The Science of Kindness at UCLA.

The UCLA Bedari Kindness Institute supports rigorous interdisciplinary scientific research on the benefits of kindness to individuals, groups and societies. Combining evolutionary, biological, psychological, economic, cultural and sociological perspectives, the Kindness Institute seeks to overcome barriers to the intentional and skillful use of kindness to solve physical, mental, emotional, spiritual, interpersonal and international problems. Guided by the evidence from world-class research, the Kindness Institute also seeks to educate individuals, institutions and leaders about the practice of kindness, empathy and respect with the goal of creating kinder, more humane societies. They articulate their mission by saying, “We don’t just want people to learn about kindness – we want people to DO kindness.”

An example of the Kindness Institute’s mission to bridge science and spirituality is their research and education about contagious kindness – how witnessing acts of kindness can motivate observers to be kind, too. To foster an individual and collective culture of kindness, the Kindness Institute provides mindfulness awareness training to students, faculty and staff and underserved Los Angeles communities.

The Science of Kindness at Harvard.

The Center for Mindfulness and Compassion at Harvard Medical School considers mindfulness and compassion to be basic human capacities that support health and well-being. The center seeks to enhance health and well-being by integrating mindfulness and compassion into medicine, healthcare and society through research, education, public health and clinical practice. In addition to the intensive eight-week MBSR course, the center offers guidance in short practices that can be integrated through ordinary daily activity – a little bit and often.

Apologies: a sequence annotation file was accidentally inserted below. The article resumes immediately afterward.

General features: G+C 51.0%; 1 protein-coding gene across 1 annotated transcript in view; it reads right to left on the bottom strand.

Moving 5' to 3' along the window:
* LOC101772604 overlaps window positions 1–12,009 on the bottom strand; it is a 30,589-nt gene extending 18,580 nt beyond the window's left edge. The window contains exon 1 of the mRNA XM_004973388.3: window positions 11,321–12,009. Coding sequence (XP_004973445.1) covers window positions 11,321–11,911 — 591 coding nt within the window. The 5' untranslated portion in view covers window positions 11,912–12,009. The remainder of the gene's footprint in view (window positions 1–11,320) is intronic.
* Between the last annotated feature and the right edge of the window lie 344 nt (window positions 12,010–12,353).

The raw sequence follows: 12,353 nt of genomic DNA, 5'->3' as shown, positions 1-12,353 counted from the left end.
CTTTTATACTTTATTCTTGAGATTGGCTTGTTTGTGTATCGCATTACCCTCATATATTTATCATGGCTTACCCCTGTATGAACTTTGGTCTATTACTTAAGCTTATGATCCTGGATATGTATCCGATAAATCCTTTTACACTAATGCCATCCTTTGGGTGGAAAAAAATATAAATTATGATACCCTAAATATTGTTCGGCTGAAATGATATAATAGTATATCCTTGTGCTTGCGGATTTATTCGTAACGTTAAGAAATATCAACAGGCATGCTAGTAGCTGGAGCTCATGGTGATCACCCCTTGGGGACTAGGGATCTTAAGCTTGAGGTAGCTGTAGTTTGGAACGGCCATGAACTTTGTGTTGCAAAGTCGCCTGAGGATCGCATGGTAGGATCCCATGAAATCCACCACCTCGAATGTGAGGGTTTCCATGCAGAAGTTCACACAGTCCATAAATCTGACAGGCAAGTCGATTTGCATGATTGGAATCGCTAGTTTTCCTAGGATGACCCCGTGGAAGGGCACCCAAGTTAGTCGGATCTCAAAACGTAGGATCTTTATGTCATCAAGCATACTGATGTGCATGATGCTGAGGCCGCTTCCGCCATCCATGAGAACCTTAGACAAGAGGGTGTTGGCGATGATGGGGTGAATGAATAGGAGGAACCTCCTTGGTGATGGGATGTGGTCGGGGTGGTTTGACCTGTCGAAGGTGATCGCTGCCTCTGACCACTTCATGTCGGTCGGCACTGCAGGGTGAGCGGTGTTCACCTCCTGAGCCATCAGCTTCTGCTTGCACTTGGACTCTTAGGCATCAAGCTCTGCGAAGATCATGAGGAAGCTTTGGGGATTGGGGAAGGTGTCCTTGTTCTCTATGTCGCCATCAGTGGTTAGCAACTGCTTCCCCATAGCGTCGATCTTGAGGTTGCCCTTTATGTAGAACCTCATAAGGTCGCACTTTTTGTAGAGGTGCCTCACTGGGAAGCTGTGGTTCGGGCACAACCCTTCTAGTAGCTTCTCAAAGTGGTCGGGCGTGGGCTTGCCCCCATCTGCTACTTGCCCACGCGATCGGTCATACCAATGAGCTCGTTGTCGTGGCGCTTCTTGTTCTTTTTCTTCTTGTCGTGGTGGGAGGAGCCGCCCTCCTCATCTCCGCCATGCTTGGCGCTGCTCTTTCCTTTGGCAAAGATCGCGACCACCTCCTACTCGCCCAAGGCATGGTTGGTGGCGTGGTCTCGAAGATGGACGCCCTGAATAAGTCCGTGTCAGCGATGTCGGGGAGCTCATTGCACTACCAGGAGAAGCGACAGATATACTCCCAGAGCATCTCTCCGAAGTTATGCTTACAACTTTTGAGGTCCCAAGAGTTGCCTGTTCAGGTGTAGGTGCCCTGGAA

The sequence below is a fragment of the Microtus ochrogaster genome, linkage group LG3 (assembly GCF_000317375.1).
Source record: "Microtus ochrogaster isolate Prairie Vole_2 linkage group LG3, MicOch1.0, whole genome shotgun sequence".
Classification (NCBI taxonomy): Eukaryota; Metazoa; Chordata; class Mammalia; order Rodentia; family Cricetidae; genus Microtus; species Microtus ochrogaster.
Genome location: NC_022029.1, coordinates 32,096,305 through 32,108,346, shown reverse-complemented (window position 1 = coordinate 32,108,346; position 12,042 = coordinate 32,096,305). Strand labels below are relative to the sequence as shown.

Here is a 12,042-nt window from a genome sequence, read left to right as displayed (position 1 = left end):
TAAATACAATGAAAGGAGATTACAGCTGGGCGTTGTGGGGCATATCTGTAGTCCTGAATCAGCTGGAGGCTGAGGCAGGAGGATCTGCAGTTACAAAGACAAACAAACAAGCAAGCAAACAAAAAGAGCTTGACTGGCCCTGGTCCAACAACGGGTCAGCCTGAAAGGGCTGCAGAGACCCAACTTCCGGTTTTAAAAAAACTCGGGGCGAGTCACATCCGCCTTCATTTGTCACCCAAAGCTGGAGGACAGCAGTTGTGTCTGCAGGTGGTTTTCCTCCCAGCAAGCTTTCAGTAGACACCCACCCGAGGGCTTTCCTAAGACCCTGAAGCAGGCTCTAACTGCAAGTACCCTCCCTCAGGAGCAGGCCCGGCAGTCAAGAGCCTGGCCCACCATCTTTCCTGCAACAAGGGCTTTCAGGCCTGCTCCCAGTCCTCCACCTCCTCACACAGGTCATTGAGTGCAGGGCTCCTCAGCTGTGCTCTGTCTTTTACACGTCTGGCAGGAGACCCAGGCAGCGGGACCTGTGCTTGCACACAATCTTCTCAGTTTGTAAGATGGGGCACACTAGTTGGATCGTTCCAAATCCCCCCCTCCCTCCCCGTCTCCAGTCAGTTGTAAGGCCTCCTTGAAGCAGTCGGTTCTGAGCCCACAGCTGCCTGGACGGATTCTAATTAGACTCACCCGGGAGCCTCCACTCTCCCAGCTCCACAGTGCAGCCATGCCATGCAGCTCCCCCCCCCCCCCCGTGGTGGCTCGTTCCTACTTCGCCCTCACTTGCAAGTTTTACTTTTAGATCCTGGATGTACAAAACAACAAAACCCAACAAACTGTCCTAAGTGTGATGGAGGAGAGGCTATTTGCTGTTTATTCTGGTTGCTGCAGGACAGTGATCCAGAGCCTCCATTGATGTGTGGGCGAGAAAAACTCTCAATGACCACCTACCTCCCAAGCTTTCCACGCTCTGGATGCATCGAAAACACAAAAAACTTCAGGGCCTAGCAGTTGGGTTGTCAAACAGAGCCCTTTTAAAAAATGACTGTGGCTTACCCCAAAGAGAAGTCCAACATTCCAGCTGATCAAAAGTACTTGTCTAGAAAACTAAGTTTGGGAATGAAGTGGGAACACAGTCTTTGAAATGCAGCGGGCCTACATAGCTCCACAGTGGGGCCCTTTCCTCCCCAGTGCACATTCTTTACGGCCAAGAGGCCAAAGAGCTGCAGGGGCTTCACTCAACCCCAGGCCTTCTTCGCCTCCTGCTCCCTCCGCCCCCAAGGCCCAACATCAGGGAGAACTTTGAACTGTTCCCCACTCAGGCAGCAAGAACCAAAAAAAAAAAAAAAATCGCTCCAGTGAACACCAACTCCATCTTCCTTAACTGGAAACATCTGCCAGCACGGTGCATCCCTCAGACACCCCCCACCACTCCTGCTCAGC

Hand Washing with Mindfulness/Kindness.

Contagious kindness begins by offering kindness to yourself as the foundation for offering kindness to others. It doesn’t take any extra time to practice mindfulness and kindness; it just takes remembering. And you can train yourself to remember by using cues such as the hand washing we are all doing during this pandemic.

Simple Kindness Phrases.

Cultivate the self-care habit of saying some simple phrases throughout your day, during hand washing, waking up, bathing, eating, driving, walking, working, alone, being with others, going to sleep – anywhere, anytime.



Dr. John Patterson is past president of the Kentucky Academy of Family Physicians and is board certified in family medicine and integrative holistic medicine. He is on the family practice faculty at the University of Kentucky College of Medicine and the University of Louisville School of Medicine, Saybrook University’s School of Mind Body Medicine (San Francisco) and the Center for Mind Body Medicine (Washington, D.C.). He operates the Mind Body Studio in Lexington, where he offers integrative medicine consultations